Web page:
Confused by logic games? It all comes down to 2 simple tasks

law logic games LSAT
By Matt M.

If you've been studying for the LSAT, you’ve probably heard a lot of big words for logic games: Process problems, hybrid setups, matching games, sequencing, distribution, selection… 

Well, here’s the secret. I’m an LSAT tutor who scored a 180 on test day, and I still can't tell you what half those terms mean! And fortunately, you don’t have to learn them all either. Despite test prep courses, websites, blogs, and practice books churning out a whole slew of question types, almost every logic game actually comes down to just two simple tasks:

  1. Putting things in groups
  2. Putting things in an order

Really, that’s it! With the exception of rare wildcard problems (more on them later), every logic game you come across will either have you put things in groups or put things in order. Sometimes both!

Let’s look at these two tasks in a little more detail.

Task 1: Grouping

Sorting things into groups comes up a lot in logic games. At its simplest level, grouping can look like this:

“You have 9 people. Each room fits 3 people. Assign each person to a room”

And so, you’ll have to group those 9 people into 3 groups — rooms, in this case. But consider this example:

“There are 7 singers, and exactly 3 will be chosen to perform at the concert.”

Just like in the first example, this is actually a grouping problem! We separate something — singers — into multiple groups: in this case, we can call those groups “Chosen” and “Not Chosen.” It’s really the same task.

Grouping is extremely common throughout the logic games section. A game might ask you to assign students to different teachers, distribute job shifts across different days, or even specify the colors of toy dinosaurs (that last one, if you’ve ever taken PrepTest 57, is a lot harder than it sounds!). The task, however, is all the same: putting things into groups.

Don’t let a game’s specific framing confuse you. At the end of the day, a grouping task will feature both:

a.) The things you’re grouping 

b.) The groups you’re putting those things into

Once you identify those, you’ll be well on your way to cracking the problem!

Task 2: Ordering

Now for the second task: putting things in order! This is often straightforward, and can look something like this:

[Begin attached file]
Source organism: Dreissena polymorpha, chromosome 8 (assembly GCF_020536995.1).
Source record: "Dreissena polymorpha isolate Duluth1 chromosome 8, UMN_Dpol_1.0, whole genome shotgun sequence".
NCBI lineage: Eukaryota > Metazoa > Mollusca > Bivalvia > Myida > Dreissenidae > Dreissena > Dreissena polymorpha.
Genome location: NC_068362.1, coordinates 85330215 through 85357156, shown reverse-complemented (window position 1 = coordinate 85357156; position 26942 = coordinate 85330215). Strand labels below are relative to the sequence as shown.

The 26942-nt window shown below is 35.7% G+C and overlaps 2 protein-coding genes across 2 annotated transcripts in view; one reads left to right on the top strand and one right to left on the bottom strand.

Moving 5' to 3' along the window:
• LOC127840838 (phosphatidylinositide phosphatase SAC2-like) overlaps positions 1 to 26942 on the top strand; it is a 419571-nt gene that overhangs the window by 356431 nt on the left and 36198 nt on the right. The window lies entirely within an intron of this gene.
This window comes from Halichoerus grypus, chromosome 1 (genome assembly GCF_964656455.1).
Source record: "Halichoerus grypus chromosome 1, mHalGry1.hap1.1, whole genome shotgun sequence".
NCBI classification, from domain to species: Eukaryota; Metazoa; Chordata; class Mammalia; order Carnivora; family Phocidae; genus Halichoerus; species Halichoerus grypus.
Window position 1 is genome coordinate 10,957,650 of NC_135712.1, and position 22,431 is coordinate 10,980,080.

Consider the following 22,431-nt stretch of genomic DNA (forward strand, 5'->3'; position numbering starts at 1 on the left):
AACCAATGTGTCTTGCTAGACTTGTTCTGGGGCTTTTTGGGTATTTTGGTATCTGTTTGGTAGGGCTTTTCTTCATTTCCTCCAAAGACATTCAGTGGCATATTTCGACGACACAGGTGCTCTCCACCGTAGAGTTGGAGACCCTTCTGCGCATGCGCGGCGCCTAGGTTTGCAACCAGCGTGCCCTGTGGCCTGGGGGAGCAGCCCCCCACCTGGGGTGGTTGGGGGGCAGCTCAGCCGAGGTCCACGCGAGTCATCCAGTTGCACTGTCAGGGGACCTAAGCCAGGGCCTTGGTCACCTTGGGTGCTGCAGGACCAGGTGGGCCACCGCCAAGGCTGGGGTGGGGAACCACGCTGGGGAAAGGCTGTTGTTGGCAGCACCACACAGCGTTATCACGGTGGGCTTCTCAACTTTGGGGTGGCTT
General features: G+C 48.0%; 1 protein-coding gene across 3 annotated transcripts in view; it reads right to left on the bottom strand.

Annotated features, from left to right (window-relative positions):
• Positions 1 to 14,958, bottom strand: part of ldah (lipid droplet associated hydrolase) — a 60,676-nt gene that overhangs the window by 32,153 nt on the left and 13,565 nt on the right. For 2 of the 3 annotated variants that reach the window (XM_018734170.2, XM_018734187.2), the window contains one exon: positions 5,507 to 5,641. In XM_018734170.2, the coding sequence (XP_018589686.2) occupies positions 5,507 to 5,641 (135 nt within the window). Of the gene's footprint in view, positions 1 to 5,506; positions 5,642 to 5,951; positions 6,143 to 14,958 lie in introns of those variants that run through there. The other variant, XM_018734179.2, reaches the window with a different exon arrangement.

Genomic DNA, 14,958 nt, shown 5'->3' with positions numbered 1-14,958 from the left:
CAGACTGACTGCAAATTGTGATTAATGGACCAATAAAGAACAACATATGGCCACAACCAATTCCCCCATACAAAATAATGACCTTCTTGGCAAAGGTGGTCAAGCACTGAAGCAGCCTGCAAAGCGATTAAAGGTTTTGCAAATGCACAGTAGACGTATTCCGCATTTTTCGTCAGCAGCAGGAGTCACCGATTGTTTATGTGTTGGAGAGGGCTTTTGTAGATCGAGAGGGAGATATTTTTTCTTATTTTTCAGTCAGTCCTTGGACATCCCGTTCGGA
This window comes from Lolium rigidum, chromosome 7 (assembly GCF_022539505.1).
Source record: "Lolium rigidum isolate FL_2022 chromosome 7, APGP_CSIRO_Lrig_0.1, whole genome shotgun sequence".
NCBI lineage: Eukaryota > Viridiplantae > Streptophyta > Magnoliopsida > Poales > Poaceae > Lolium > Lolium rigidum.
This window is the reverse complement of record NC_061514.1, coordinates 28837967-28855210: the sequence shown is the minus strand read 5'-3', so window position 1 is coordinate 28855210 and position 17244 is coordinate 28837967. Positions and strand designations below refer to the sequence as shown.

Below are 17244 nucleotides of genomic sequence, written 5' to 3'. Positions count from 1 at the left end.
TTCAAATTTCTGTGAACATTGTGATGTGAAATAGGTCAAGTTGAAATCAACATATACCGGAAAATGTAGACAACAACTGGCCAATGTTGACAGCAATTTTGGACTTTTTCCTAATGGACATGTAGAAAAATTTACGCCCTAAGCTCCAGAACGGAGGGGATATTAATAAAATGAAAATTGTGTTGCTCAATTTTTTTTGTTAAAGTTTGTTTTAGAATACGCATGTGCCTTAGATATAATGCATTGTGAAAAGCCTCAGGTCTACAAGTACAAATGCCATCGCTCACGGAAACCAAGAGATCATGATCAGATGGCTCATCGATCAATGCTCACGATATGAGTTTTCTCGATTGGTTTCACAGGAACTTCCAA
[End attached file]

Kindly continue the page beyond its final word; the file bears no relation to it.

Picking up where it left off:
“There are 5 speakers presenting, one at a time. Identify the order in which they speak.”

Or sometimes, you’ll see a task like this one:

“7 paintings will be arranged along a wall, one beside the other. Find the correct order.”

Whether you’re ordering things by chronological order, physical location, or some other factor, the basic problem remains the same. You’re putting things in order! This task, along with grouping things together, is extremely common in logic games, and the more you look for it, the more you’ll find it.

Conclusions

Once you get used to identifying these two tasks, logic games will begin to make a lot more sense. On the test, you’ll see everything from straightforward grouping and ordering to harder problems that do both simultaneously — but all those games, from the easiest to the hardest, boil down to the same two simple tasks.

As for the very rare (I promised I’d bring these up!) wildcard problems that march to their own drum and have no real precedent — I wouldn’t pay them too much attention. Armed with the understanding that almost every single logic game is a grouping or ordering task, you’ll be in a great position to tackle the rare outlier in the unlikely event you come across one.

It takes practice to internalize these two fundamental game types. So pull up a practice book or website, work through logic games sections, and try to identify what task each game asks you to perform. Afterward, go back and do it again. When identifying grouping and ordering problems becomes like second nature — and it will, in less time than you’d think — you’ll have the tools you need to approach even the hardest logic games with confidence.

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